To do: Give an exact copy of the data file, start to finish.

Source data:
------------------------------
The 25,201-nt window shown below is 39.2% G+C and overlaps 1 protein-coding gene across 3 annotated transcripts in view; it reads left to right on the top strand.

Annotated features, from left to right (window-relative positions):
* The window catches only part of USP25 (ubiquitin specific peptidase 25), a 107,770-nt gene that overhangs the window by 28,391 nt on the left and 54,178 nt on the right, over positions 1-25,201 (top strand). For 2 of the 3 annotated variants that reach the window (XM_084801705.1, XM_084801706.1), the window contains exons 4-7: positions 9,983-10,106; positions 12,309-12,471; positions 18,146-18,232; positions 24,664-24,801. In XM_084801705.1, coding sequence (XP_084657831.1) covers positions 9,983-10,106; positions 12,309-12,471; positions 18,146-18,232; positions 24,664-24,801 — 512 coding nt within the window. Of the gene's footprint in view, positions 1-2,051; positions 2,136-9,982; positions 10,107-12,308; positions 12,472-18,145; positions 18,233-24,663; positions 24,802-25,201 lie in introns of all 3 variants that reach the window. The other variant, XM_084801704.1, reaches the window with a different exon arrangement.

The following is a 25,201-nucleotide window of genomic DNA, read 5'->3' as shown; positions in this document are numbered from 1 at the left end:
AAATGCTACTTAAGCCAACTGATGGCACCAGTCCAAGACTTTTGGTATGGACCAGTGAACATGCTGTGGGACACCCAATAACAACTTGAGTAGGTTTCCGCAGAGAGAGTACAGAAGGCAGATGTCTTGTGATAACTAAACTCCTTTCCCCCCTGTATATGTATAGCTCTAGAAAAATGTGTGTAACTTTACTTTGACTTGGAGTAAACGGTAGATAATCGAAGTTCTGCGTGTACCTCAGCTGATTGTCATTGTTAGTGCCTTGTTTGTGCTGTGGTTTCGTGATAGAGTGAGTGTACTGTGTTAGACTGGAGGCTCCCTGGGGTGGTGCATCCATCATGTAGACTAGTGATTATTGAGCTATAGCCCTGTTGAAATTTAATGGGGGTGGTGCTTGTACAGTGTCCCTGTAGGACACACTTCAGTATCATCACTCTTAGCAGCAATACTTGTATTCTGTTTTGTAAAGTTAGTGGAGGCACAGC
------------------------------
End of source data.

The 25,201-nt window shown below is 39.2% G+C and overlaps 1 protein-coding gene across 3 annotated transcripts in view; it reads left to right on the top strand.

Annotated features, from left to right (window-relative positions):
* The window catches only part of USP25 (ubiquitin specific peptidase 25), a 107,770-nt gene that overhangs the window by 28,391 nt on the left and 54,178 nt on the right, over positions 1-25,201 (top strand). For 2 of the 3 annotated variants that reach the window (XM_084801705.1, XM_084801706.1), the window contains exons 4-7: positions 9,983-10,106; positions 12,309-12,471; positions 18,146-18,232; positions 24,664-24,801. In XM_084801705.1, coding sequence (XP_084657831.1) covers positions 9,983-10,106; positions 12,309-12,471; positions 18,146-18,232; positions 24,664-24,801 — 512 coding nt within the window. Of the gene's footprint in view, positions 1-2,051; positions 2,136-9,982; positions 10,107-12,308; positions 12,472-18,145; positions 18,233-24,663; positions 24,802-25,201 lie in introns of all 3 variants that reach the window. The other variant, XM_084801704.1, reaches the window with a different exon arrangement.

The following is a 25,201-nucleotide window of genomic DNA, read 5'->3' as shown; positions in this document are numbered from 1 at the left end:
AAATGCTACTTAAGCCAACTGATGGCACCAGTCCAAGACTTTTGGTATGGACCAGTGAACATGCTGTGGGACACCCAATAACAACTTGAGTAGGTTTCCGCAGAGAGAGTACAGAAGGCAGATGTCTTGTGATAACTAAACTCCTTTCCCCCCTGTATATGTATAGCTCTAGAAAAATGTGTGTAACTTTACTTTGACTTGGAGTAAACGGTAGATAATCGAAGTTCTGCGTGTACCTCAGCTGATTGTCATTGTTAGTGCCTTGTTTGTGCTGTGGTTTCGTGATAGAGTGAGTGTACTGTGTTAGACTGGAGGCTCCCTGGGGTGGTGCATCCATCATGTAGACTAGTGATTATTGAGCTATAGCCCTGTTGAAATTTAATGGGGGTGGTGCTTGTACAGTGTCCCTGTAGGACACACTTCAGTATCATCACTCTTAGCAGCAATACTTGTATTCTGTTTTGTAAAGTTAGTGGAGGCACAGC